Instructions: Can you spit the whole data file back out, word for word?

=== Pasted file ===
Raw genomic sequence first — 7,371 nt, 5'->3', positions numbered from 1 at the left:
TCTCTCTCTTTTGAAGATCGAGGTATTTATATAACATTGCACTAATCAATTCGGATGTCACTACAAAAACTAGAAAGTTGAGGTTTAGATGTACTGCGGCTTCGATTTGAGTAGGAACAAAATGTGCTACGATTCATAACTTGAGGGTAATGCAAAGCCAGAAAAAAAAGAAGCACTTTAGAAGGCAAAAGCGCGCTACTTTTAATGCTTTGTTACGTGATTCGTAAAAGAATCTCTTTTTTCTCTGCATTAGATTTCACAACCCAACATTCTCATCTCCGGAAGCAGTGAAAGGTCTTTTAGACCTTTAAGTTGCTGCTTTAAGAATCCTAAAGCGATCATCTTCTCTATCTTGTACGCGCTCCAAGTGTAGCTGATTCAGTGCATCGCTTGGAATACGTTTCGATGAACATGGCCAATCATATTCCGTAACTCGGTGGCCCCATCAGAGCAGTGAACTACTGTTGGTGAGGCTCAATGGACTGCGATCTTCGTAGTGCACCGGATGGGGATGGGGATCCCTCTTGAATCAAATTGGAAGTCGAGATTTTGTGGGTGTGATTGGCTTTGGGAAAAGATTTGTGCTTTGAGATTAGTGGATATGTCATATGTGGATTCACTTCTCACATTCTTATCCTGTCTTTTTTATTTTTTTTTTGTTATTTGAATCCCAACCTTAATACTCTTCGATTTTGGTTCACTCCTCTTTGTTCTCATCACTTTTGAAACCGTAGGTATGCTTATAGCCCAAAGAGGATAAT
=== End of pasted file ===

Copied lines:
Raw genomic sequence first — 7,371 nt, 5'->3', positions numbered from 1 at the left:
TCTCTCTCTTTTGAAGATCGAGGTATTTATATAACATTGCACTAATCAATTCGGATGTCACTACAAAAACTAGAAAGTTGAGGTTTAGATGTACTGCGGCTTCGATTTGAGTAGGAACAAAATGTGCTACGATTCATAACTTGAGGGTAATGCAAAGCCAGAAAAAAAAGAAGCACTTTAGAAGGCAAAAGCGCGCTACTTTTAATGCTTTGTTACGTGATTCGTAAAAGAATCTCTTTTTTCTCTGCATTAGATTTCACAACCCAACATTCTCATCTCCGGAAGCAGTGAAAGGTCTTTTAGACCTTTAAGTTGCTGCTTTAAGAATCCTAAAGCGATCATCTTCTCTATCTTGTACGCGCTCCAAGTGTAGCTGATTCAGTGCATCGCTTGGAATACGTTTCGATGAACATGGCCAATCATATTCCGTAACTCGGTGGCCCCATCAGAGCAGTGAACTACTGTTGGTGAGGCTCAATGGACTGCGATCTTCGTAGTGCACCGGATGGGGATGGGGATCCCTCTTGAATCAAATTGGAAGTCGAGATTTTGTGGGTGTGATTGGCTTTGGGAAAAGATTTGTGCTTTGAGATTAGTGGATATGTCATATGTGGATTCACTTCTCACATTCTTATCCTGTCTTTTTTATTTTTTTTTTGTTATTTGAATCCCAACCTTAATACTCTTCGATTTTGGTTCACTCCTCTTTGTTCTCATCACTTTTGAAACCGTAGGTATGCTTATAGCCCAAAGAGGATAAT